Cone shaped cutter 200 is rotatably mounted upon bearing pin 100. The inner cavity or bore of cutter 200 typically has outer diameter 210 and inner diameter 220 which generally conform to outer journal or section 110 and inner journal or section 120 of bearing pin 100. Cutter elements 300, which fracture and break the earth formation being drilled, are press fit in the outside surface of cutter 200. Alternatively, the bit may be of the milled tooth type, in which the cutting elements are integrally formed with the roller cutter body by machining away portions of the body between adjacent teeth. Cutter 200 is supported on bearing pin 100 by a combination of roller bearings 410,420 and thrust absorbing means 130, 230, 530, 540. A plurality of outer roller bearings 410 run in a race defined by recesses 112, 212 in bearing pin 100 and cutter 200, respectively. A plurality of inner roller bearings 420 run in a race defined by recesses 122,222 in bearing pin 100 and cutter 200 respectively. Outer and inner roller bearings 410, 420 bear the lateral or radial loads transmitted from bearing pin 100 to cutter 200.
A single thrust button 530 is implanted in the inner or lower end of bearing pin 100, while a matching thrust button 540 is implanted in the center of the inner bore or cavity of cutter 200. Thrust bearing shoulders 130, 230, and thrust buttons 530, 540 bear the axial loads applied to cutter 200 by bearing pin 100. The buttons are preferrably made of tungsten carbide or other wear resistant material.
Cutter 200 is held in place on bearing pin 100 against downward loads tending to move the roller cutter off the pins by a plurality of ball bearings 430 running in a race defined by grooves 140, 240 in bearing pin 100 and cutter 200. Ball bearings 430 are fed into the aforementioned race via a ball filling passage through bearing pin 100, after cutter 200 is positioned on bearing pin 100. The passage is then closed by a so-called ball plug as is old and well known in the industry.
It can be seen from FIG. 2 that, in the prior art, for a given length of outer roller bearings 410, the available length for inner roller bearings 420 is limited by the presence of ball bearings 430 and thrust bearing shoulders 130, 230. As explained before, a limitation on the length of inner roller bearings 420 can impose a load limit on the drill bit or cause premature failure of the bit.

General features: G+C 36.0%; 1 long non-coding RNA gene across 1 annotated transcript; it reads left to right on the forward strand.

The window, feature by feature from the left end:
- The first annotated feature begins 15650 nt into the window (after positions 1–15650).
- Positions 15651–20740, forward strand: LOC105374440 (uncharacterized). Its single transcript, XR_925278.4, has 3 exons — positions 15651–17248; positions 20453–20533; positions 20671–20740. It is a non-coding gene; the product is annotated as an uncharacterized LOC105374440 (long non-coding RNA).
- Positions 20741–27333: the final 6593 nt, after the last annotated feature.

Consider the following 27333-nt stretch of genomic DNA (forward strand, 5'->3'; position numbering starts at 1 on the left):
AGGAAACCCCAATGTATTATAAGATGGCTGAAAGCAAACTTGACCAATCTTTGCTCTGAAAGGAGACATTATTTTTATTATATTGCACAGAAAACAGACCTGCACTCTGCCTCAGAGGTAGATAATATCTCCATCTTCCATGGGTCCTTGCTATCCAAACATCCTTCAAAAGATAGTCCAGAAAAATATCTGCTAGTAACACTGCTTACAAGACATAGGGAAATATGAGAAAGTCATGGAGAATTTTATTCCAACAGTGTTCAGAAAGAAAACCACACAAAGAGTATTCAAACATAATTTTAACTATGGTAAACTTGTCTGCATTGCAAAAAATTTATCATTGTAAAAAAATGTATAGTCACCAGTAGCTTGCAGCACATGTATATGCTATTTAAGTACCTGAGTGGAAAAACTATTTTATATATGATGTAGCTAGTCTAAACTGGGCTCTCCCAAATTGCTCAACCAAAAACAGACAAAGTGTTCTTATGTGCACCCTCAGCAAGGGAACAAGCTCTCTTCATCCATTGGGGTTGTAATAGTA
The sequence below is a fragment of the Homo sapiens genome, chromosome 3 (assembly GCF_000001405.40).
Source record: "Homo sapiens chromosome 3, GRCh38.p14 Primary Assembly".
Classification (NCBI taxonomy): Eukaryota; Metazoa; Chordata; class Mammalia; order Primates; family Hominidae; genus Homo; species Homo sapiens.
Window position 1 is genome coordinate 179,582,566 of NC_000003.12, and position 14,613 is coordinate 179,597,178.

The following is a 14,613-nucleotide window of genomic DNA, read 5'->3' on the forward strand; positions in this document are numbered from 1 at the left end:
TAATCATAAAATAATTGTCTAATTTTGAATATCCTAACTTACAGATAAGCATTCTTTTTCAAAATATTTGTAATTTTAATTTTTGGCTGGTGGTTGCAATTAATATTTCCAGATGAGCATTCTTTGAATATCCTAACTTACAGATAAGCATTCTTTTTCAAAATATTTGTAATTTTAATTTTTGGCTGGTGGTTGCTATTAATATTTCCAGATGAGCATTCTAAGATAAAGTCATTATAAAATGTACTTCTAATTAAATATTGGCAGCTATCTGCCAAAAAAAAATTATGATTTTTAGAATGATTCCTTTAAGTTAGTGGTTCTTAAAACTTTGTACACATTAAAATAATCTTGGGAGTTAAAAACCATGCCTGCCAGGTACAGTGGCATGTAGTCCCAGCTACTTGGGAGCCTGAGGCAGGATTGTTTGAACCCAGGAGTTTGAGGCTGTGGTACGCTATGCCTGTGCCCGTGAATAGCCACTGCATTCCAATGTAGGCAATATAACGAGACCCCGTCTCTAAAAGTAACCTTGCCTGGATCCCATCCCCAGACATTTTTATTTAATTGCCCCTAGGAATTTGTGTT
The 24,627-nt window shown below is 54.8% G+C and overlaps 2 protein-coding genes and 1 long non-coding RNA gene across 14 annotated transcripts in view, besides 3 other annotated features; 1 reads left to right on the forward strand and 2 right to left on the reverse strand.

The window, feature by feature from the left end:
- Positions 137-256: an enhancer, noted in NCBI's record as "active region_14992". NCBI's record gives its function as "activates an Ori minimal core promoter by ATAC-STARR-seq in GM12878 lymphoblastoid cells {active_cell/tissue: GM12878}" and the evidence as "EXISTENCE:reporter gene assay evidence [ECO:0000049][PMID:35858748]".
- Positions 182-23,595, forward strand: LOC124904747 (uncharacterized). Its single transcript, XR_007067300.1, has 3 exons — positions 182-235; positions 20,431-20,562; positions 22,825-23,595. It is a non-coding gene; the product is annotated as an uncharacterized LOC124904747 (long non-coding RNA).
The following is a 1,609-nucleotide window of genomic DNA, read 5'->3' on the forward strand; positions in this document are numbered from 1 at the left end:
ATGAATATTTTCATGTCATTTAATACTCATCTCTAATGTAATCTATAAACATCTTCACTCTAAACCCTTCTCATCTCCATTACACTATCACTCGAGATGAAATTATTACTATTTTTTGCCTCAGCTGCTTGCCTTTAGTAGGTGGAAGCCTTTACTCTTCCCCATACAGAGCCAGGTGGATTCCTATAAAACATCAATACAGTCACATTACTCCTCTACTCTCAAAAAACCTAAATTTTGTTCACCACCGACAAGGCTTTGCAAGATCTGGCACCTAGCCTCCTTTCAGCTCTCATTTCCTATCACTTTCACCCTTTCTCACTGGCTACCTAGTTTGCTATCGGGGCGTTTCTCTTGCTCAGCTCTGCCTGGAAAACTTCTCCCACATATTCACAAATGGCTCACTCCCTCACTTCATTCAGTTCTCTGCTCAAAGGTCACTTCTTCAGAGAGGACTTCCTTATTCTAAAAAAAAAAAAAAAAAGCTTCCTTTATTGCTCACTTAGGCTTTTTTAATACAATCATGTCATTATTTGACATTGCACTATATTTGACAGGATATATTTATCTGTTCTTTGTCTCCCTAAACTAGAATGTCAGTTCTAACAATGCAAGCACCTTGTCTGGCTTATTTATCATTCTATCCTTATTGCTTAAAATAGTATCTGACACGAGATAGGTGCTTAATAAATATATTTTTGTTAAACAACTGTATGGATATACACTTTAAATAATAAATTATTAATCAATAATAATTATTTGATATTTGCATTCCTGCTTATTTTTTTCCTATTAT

The device of the present invention, as shown in FIG. 3, alleviates this problem by allowing use of longer inner roller bearings 425. Axial thrust is born entirely by a single thrust button 530 in the inner end of bearing pin 100 and a matching thrust button 540 in the center of the inner cavity of cutter 200. There are no additional thrust bearing shoulders as found in the prior art. Since the thrust bearing shoulders, found in the prior art, have been eliminated, it has become possible to alter the structure of bearing pin 100 to eliminate any shoulder (130 in FIG. 2) between outermost journal or section 110 and innermost journal or section 120. In the place of the eliminated shoulder, the device of the present invention has an undercut portion 135 which extends upwardly toward, but which is positioned radially inwardly of, outermost journal or section 110 behind ball bearing groove 140. Undercutting into outermost journal or section 110 allows an increase in the length of the inner roller bearing race defined by journal race surface 127 in innermost journal 125 of bearing pin 100.
Increasing the length of the inner roller bearing race enables the use of longer inner roller bearings 425, resulting in greater load carrying capacity. Since longer roller bearings 425 are used, the inner cavity of cutter 200 is modified to provide an extension lip 228 on inner diameter 225 so that cavity race surface 227 will align with journal race surface 127. Similarly, outer surface 235 on inner diameter 225 of the cutter bore generally follows the contour of undercut 135.
The additional roller bearing length available according to the present invention varies according to the positioning and depth of ball bearing groove 140 since sufficient bearing pin structure must be left behind groove 140 to prevent breakout. In the same way, the exact contour of undercut 135 is determined so as to leave sufficient structure intact. In most applications, however, it is anticipated that sufficient room will be available for undercut 135 to facilitate use of inner roller bearings up to fifty percent (50%) longer than the inner roller bearings used in a bit constructed according to the prior art.
The drawings and description in this application are for purposes of illustrating the invention. It is anticipated that one skilled in the art will be able to devise variations upon the invention as illustrated. All such variations are intended to be encompassed by the following claims.
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|U.S. Classification||175/372, 384/96|
|Cooperative Classification||E21B10/22, F16C21/00|
|Nov 29, 1990||AS||Assignment|
Owner name: BAKER HUGHES INCORPORATED, 3900 ESSEX LANE, SUITE
Free format text: ASSIGNMENT OF ASSIGNORS INTEREST.;ASSIGNOR:WALK, HOWARD J.;REEL/FRAME:005524/0810
Effective date: 19901114
|Jun 23, 1995||FPAY||Fee payment|
Year of fee payment: 4
|Sep 28, 1999||REMI||Maintenance fee reminder mailed|
|Mar 5, 2000||LAPS||Lapse for failure to pay maintenance fees|
|May 16, 2000||FP||Expired due to failure to pay maintenance fee|
Effective date: 20000303